To determine and compare the incidence of cancer among the 8 Arctic States and their northern regions, with special focus on 3 cross-national indigenous groups - Inuit, Athabaskan Indians and Sami.
Data were extracted from national and regional statistical agencies and cancer registries, with direct age-standardization of rates to the world standard population. For comparison, the "world average" rates as reported in the GLOBOCAN database were used.
Age-standardized incidence rates by cancer sites were computed for the 8 Arctic States and 20 of their northern regions, averaged over the decade 2000-2009. Cancer of the lung and colon/rectum in both sexes are the commonest in most populations. We combined the Inuit from Alaska, Northwest Territories, Nunavut and Greenland into a "Circumpolar Inuit" group and tracked cancer trends over four 5-year periods from 1989 to 2008. There has been marked increase in lung, colorectal and female breast cancers, while cervical cancer has declined. Compared to the GLOBOCAN world average, Inuit are at extreme high risk for lung and colorectal cancer, and also certain rare cancers such as nasopharyngeal cancer. Athabaskans (from Alaska and Northwest Territories) share some similarities with the Inuit but they are at higher risk for prostate and breast cancer relative to the world average. Among the Sami, published data from 3 cohorts in Norway, Sweden and Finland show generally lower risk of cancer than non-Sami.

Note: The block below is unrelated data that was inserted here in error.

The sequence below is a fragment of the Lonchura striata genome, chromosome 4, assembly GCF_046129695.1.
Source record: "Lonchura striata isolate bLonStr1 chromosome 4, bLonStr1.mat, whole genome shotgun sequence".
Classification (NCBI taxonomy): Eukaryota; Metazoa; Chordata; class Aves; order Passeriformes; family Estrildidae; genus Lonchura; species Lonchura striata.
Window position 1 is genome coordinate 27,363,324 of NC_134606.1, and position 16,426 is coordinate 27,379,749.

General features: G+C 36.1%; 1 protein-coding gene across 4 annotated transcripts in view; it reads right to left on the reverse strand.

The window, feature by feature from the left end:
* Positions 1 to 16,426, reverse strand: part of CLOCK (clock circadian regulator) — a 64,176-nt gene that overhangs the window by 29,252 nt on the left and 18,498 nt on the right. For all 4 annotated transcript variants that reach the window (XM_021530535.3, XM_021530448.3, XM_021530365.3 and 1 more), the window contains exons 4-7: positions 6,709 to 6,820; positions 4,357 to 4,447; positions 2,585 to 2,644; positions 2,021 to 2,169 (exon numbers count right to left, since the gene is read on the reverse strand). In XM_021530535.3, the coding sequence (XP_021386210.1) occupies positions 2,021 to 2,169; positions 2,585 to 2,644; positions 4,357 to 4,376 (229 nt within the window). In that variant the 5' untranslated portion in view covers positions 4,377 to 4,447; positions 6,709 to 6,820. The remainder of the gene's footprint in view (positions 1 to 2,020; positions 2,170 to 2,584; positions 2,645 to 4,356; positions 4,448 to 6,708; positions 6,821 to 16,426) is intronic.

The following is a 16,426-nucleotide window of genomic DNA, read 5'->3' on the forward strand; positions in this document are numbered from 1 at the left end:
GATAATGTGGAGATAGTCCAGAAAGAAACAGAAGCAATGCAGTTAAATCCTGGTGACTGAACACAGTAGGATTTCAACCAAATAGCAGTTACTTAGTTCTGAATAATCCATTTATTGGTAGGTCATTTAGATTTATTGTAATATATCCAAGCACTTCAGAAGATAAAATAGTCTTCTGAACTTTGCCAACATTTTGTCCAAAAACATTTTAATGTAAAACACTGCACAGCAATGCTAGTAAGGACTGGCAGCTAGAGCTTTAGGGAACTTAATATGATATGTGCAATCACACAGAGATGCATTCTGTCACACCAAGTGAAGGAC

Cancer among certain indigenous people in the Arctic is an increasing public health concern, especially lung and colorectal cancer.